1. Broad description
The Remote Access Data Laboratory (RADL) is a web-based tool that allows authorised users to access detailed microdata that is stored within the Australian Bureau of Statistics (ABS) secure environment. Built-in automatic checks prevent large-scale release of unit record information, thus maintaining confidentiality of data providers as outlined in Australian legislation.
2. Why is it good practice?
The RADL provides access to more detailed and less confidentialised microdata than can be made available on CD-ROM. It provides greater flexibility in user analysis of microdata.
Access is limited to authorised users. All microdata remains within the ABS computing system. A balanced mix of automatic and manual processes prevent clients from obtaining outputs containing large amounts of unit record information. An audit trail is automatically maintained.
3. Target audience
The RADL is primarily targeted at Australian government agencies involved in policy development and research areas within Australian universities. To a lesser extent, the RADL is also used for research purposes by the private sector and by non-profit institutions.
4. Detailed description
Potential users of microdata are required to sign legal undertakings and read training material provided before RADL access will be granted. Authorised users are required to comply with published data-security guidelines and any further instructions of the ABS.
The RADL operates as a three-stage process. Clients submit batch-style queries via a secure section of the ABS website, which are firstly parsed for illegal commands. If the query is accepted, it is then executed in conjunction with ABS confidentialised microdata files. Finally, all produced output is automatically checked for confidentiality issues before being made available to clients on a secure web page.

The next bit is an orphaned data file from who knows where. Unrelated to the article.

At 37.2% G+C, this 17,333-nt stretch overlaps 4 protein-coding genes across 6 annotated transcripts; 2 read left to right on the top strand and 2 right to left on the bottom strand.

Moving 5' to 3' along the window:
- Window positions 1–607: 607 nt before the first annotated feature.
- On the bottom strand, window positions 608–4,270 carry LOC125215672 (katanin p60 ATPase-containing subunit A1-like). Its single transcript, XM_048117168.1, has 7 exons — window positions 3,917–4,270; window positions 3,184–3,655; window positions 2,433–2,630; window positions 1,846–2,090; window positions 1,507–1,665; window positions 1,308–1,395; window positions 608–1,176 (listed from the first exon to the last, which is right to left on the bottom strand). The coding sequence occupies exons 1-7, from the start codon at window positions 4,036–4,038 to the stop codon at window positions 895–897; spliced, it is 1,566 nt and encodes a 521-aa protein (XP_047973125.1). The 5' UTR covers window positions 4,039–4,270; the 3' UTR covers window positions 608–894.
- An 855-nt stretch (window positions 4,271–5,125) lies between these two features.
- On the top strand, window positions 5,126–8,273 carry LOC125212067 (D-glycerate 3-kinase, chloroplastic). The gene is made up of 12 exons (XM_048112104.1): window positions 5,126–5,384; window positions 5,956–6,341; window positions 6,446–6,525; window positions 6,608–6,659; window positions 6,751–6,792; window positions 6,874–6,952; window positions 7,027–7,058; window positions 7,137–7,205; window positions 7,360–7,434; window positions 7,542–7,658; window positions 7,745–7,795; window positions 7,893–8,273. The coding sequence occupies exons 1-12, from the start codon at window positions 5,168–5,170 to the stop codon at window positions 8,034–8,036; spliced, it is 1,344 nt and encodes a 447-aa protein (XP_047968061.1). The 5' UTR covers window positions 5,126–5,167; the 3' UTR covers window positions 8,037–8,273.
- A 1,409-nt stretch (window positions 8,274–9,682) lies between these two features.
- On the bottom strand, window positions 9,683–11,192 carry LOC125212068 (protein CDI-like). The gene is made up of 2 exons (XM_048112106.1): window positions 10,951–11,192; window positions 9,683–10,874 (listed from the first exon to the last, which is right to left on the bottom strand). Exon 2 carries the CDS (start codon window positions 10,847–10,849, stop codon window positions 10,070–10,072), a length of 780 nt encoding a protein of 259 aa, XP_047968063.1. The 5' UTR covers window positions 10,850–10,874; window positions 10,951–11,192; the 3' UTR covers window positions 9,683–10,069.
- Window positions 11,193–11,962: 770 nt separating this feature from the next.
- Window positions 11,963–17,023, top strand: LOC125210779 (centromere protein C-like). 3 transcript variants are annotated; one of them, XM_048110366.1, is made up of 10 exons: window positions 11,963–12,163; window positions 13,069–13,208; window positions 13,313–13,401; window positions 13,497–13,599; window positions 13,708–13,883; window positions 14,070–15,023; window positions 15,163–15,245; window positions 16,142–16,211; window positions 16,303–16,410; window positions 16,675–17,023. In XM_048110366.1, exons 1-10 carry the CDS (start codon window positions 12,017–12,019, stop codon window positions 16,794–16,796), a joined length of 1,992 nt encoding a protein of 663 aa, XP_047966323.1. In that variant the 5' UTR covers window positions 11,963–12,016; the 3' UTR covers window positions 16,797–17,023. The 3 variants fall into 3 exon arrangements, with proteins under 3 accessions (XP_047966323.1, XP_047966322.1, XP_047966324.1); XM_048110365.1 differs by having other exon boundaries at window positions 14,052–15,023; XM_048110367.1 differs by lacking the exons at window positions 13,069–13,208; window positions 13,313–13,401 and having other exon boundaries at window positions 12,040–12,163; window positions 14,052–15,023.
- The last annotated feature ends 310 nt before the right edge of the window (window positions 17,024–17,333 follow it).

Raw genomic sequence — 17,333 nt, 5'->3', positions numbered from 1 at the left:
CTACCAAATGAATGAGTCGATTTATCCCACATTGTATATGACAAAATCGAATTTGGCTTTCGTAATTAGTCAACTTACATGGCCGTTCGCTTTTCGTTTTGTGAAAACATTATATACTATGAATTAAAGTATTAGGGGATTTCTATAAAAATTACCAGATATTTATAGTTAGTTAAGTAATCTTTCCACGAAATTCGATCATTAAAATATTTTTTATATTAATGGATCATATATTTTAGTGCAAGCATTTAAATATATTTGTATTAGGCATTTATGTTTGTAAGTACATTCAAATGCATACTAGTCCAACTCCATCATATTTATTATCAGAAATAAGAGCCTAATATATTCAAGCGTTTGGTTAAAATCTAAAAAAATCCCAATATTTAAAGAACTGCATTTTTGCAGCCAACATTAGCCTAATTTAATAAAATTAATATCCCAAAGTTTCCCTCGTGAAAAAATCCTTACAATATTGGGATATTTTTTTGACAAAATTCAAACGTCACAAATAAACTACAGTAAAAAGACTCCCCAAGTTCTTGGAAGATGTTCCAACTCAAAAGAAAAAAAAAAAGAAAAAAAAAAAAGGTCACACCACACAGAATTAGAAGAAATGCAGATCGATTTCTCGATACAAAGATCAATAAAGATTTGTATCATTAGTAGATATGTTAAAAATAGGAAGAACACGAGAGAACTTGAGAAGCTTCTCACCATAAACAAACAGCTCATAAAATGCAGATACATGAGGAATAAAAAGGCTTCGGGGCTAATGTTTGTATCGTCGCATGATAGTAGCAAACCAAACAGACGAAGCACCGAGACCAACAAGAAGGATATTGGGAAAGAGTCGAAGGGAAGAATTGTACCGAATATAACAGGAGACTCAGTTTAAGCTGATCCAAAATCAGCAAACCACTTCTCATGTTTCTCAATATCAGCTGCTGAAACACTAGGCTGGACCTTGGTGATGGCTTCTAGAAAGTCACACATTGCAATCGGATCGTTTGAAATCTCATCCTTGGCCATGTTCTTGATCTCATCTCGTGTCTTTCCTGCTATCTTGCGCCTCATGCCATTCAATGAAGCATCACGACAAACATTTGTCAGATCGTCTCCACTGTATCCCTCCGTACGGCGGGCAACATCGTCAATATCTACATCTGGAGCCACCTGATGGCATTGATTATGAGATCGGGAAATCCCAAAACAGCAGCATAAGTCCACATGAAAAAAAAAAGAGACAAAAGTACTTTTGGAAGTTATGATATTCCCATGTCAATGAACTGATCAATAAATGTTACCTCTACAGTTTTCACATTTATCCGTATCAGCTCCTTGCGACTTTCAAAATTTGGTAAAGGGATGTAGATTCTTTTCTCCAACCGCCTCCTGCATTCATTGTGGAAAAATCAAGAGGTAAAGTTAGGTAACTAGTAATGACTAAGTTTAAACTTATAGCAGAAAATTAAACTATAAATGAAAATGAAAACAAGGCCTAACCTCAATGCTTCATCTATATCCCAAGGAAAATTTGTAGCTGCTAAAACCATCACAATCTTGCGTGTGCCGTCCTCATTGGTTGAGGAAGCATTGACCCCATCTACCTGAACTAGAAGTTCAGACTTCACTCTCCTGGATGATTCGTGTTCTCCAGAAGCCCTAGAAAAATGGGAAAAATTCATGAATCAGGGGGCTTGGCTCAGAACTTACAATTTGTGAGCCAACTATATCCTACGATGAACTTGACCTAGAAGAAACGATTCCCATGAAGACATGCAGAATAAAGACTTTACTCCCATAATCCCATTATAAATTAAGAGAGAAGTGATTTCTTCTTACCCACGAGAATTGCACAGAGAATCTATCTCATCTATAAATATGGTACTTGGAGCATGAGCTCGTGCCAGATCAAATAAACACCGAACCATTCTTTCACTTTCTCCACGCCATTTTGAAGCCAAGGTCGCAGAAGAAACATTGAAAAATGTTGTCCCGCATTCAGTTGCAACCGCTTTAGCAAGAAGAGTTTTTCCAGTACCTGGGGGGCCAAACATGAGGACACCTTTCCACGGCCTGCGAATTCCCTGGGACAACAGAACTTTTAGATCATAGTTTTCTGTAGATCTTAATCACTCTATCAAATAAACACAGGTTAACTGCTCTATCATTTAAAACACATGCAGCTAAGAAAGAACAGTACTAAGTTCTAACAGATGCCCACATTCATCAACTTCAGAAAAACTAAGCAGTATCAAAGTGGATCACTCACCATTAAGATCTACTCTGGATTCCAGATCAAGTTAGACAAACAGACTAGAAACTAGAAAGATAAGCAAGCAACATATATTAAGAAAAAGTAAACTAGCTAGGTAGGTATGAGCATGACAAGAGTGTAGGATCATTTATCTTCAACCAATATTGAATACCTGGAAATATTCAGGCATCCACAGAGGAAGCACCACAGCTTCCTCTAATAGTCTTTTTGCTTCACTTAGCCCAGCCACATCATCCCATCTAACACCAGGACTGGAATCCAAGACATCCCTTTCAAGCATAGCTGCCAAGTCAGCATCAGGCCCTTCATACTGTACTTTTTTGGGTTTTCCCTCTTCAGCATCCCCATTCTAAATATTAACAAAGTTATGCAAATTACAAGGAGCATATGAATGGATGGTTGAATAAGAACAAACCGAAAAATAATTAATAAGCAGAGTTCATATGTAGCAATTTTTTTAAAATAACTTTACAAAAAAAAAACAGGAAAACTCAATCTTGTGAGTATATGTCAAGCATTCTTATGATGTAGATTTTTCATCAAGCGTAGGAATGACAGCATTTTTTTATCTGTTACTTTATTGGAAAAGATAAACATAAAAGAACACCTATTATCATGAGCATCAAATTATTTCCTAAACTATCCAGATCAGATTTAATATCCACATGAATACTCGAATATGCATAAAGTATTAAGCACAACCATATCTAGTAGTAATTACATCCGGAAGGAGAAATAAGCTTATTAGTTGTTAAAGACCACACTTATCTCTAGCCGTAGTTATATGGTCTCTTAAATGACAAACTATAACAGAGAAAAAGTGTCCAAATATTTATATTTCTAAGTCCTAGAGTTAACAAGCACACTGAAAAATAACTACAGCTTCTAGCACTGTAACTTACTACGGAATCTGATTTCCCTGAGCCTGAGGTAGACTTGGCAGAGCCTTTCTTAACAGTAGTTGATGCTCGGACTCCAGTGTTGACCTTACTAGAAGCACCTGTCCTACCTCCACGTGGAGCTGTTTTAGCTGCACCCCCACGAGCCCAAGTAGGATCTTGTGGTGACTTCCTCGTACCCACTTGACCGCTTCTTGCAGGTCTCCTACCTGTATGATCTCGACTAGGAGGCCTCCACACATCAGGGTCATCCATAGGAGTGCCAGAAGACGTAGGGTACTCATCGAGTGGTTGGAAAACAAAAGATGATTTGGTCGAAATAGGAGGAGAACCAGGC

A retrospective auditing process manually checks for inappropriate use of ABS microdata, and provides empirical evidence that automatic checks have been applied appropriately.
5. Supporting legislation
The release of microdata by the ABS is governed by legislation, the Census and Statistics Act 1905. This legislation enables the Australian Statistician to release unit record data, provided this is done "in a manner that is not likely to enable the identification of a particular person or organization to which it relates". Section 5 of Annex 1.1 provides more detail.
(i) Provides a secure online access point, from which users may access detailed ABS microdata from their own computing environments.
(ii) Automatic protection of output at time of execution allows quick turnaround.
(iii) Enables ABS to release more detailed microdata than that which can be released on CD-ROM.
(iv) Flexibility of user analysis. Users are not restricted to a set of predefined tables.
(v) Users are alleviated of CD-ROM security and data storage concerns.
(vi) Statistical software is provided by ABS. Users do not need to supply their own licenses.
(i) Researchers still believe the conditions of release are too limiting and that the steps taken to make identification unlikely result in too little detail being released.
(ii) Limited to batch-mode style of programming, lack of graphical-user interface functionality.
(iii) Time taken to build automatic protections limits variety of statistical software packages made available.
(iv) Heavy manual auditing load.
Australian Bureau of Statistics, (2005), Responsible Access to ABS Confidentialised Unit Record Files (CURFs) Training manual, Edition 2, Canberra, Australia, also available at www.abs.gov.au->services we provide->curfs.
Australian Bureau of Statistics, (2004), The Remote Access Data Laboratory (RADL) User Guide, Revised Version 2.0, Canberra, Australia, also available at www.abs.gov.au->services we provide->curfs.
Access to ABS CURFs web pages at www.abs.gov.au->services we provide->curfs.
30 Aug 2013